A combination of treatments can be used to treat alopecia areata

Alopecia areata hair loss information for men and women
Alopecia Areata 
Alopecia Areata Biology
Alopecia Areata Treatments

  Combination Treatment of Alopecia Areata
 

Alopecia areata therapy is still at a rather unsatisfactory stage. The treatment is not specific and is directed at suppressing the symptoms because the culprit gene remains unidentified. The course of the response is unpredictable. There could be complete regrowth, partial regrowth or a relapse. Treatment prognosis is therefore rather bad.

Combination Therapy

Combination therapy is a therapy involving use of more than one therapy or one drug simultaneously.

All alopecia areata therapies attempt at either suppressing the number of causal cells or modifying their function. Such immunotherapy, involving both immune suppression and immune modulation, are satisfactory up to a point but in the long term, cause undesirable side effects. Some of these side effects are hypertension, diabetes, immunosuppression and tendency towards thrombosis. Moreover, choice of therapy depends mainly on the type, severity and spread of the disease. For these reasons combination therapy is sometimes found more suitable.

Furthermore, in its more severe forms, alopecia areata can become very difficult to treat, developing high resistance to treatment. In addition, the disorder is heterogeneous, meaning, it can affect more than one part of the scalp or the whole body. In such cases, it has been found useful to go in for more than one treatment for various affected parts i.e. go in for a combination therapy.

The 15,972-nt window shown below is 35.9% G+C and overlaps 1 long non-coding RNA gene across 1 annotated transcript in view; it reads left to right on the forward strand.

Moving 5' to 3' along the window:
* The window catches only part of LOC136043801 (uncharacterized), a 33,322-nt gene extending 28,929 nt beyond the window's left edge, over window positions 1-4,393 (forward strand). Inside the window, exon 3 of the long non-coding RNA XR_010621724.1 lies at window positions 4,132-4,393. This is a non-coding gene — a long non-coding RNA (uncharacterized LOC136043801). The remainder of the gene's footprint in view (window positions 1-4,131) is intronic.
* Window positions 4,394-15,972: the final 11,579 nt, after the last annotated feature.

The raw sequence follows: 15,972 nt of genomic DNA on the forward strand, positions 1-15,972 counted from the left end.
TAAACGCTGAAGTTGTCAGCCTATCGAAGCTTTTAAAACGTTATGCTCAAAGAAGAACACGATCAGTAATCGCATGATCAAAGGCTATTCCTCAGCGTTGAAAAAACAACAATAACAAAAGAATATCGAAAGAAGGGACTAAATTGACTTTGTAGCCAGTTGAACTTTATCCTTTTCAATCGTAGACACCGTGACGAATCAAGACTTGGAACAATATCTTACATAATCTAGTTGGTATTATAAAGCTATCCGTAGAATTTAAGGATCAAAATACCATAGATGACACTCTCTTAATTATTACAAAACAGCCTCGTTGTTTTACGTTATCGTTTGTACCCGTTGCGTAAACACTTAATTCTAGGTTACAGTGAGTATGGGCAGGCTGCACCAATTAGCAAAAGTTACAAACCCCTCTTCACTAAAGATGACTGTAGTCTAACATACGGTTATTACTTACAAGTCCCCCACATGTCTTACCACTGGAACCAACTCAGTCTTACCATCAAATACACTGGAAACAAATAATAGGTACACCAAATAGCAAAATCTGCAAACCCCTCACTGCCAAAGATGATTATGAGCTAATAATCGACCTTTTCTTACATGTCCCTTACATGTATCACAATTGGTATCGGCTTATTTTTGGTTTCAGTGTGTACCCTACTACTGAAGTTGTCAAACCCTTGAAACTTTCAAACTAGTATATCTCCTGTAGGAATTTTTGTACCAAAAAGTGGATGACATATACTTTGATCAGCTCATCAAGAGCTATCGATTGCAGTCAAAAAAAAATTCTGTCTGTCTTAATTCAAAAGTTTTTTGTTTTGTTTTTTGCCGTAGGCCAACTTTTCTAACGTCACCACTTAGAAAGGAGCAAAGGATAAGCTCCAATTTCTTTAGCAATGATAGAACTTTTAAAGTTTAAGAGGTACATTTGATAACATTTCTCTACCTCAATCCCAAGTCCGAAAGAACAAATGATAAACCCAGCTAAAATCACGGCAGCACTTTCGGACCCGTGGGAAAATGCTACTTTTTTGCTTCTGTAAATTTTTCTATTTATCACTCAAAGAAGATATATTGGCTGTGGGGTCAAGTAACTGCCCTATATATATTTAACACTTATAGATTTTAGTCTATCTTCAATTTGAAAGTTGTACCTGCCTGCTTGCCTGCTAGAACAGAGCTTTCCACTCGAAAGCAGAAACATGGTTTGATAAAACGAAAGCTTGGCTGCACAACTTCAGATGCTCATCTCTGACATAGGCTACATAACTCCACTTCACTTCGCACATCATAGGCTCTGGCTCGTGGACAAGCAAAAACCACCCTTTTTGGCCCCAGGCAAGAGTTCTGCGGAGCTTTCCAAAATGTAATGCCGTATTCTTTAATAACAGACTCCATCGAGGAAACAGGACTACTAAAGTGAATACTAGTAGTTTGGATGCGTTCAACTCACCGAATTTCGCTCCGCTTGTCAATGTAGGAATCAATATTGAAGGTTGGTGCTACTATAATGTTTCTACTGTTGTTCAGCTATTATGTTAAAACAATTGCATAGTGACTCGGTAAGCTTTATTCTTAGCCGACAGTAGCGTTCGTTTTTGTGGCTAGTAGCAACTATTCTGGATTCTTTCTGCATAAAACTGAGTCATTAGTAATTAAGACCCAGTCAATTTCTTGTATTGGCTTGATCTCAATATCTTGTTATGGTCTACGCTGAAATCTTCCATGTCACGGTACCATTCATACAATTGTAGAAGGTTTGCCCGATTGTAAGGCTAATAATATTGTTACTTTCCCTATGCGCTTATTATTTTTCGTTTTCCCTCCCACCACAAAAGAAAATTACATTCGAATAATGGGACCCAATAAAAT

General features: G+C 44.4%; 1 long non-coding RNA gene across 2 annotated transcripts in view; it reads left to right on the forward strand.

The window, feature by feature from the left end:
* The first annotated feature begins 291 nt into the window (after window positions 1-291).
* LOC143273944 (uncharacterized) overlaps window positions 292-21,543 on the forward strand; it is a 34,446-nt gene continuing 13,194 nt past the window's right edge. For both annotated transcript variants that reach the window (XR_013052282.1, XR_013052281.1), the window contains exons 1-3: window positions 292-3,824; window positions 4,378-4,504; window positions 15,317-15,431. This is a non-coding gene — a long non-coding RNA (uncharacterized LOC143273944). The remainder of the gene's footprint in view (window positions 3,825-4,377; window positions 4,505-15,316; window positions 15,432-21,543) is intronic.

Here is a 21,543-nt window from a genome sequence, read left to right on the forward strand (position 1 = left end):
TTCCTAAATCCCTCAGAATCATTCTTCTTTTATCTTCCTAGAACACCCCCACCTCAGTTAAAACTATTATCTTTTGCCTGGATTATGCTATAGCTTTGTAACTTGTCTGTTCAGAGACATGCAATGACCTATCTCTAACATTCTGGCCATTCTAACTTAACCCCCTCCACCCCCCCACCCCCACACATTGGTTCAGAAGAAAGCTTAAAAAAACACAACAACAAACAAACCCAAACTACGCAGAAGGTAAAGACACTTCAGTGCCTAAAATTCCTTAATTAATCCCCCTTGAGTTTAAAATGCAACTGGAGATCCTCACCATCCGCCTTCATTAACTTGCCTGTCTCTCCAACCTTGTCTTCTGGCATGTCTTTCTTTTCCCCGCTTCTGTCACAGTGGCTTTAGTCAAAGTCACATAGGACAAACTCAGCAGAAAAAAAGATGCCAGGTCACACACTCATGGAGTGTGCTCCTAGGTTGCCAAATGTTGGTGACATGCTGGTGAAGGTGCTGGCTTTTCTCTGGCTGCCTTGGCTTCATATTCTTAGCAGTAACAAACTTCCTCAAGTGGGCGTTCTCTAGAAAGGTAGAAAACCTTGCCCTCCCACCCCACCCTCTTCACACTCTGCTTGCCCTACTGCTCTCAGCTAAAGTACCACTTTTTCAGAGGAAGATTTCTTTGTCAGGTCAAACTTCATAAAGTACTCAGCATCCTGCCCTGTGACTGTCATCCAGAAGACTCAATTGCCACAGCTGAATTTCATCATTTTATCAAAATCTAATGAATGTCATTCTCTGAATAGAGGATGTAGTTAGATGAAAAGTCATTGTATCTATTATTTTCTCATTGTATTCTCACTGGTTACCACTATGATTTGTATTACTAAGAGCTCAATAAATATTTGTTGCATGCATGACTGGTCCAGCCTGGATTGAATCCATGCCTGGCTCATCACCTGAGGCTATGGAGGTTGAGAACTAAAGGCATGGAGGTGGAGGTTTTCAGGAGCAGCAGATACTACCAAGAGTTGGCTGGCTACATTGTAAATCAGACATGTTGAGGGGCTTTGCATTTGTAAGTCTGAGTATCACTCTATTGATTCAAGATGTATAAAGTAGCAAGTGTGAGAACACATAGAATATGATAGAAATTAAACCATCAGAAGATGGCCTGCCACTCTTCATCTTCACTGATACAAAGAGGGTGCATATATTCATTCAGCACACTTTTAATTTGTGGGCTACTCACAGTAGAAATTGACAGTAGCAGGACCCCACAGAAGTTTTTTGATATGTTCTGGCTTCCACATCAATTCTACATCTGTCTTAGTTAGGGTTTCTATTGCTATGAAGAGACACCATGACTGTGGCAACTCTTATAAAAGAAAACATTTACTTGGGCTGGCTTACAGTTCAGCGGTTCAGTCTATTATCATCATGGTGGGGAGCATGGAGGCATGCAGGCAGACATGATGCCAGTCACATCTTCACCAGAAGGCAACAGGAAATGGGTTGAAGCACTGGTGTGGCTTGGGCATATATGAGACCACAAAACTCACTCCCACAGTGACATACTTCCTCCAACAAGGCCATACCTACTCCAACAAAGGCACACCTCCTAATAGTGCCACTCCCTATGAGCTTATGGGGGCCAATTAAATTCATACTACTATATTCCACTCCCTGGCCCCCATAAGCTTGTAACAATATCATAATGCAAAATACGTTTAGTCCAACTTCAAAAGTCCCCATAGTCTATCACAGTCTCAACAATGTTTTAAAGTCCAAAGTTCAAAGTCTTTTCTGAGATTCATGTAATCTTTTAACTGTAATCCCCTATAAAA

Clinical Studies

In the search for a universally acceptable treatment regimen for alopecia areata, several clinical studies were conducted. These included clinical trials with a combination of topical, intralesional and/or systemic steroids as well as other combination of drugs. Some of these clinical trials are briefly discussed below.

  • Six patients with refractory alopecia universalis were treated with oral prednisolone 5mg/kg for two months. This was followed by the addition of oral administration of 2.5mg/kg of cyclosporine. The prednisolone treatment continued with cyclosporine treatment but it was gradually reduced after the cyclosporine was stopped. Hair growth was observed in all six patients, one month after cyclosporine treatment was introduced. The hair growth continued for more than six after discontinuation of cyclosporine treatment.
  • A clinical trial of a combination therapy consisting of topical, intralesional, and oral corticosteroids was carried out on 15 patients affected by alopecia totalis or alopecia universalis. 30 mg to 40 mg of prednisone with 0.025% fluocinolone acetonide cream was daily administered, under occlusion for 12 hours per day. Seven out of 15 patients showed almost complete regrowth of their scalp hair. No relapse was observed, for an average follow up period of thirty-two months, after discontinuation of the oral corticosteroids therapy.
  • A combination therapy comprising of oral cyclosporine 5 mg/kg per day and oral prednisone 5 mg was administered daily for 6 months to eight patients with alopecia areata where more than 95 percent of the scalp was affected. Two out of the eight patients showed cosmetically acceptable hair re-growth. However, relapse occurred once the therapy was discontinued. Three patients did not participate in the trials after they showed side effects like generalized edema, hypertension, abnormal liver function tests, abnormal lipid levels and hypertrichosis.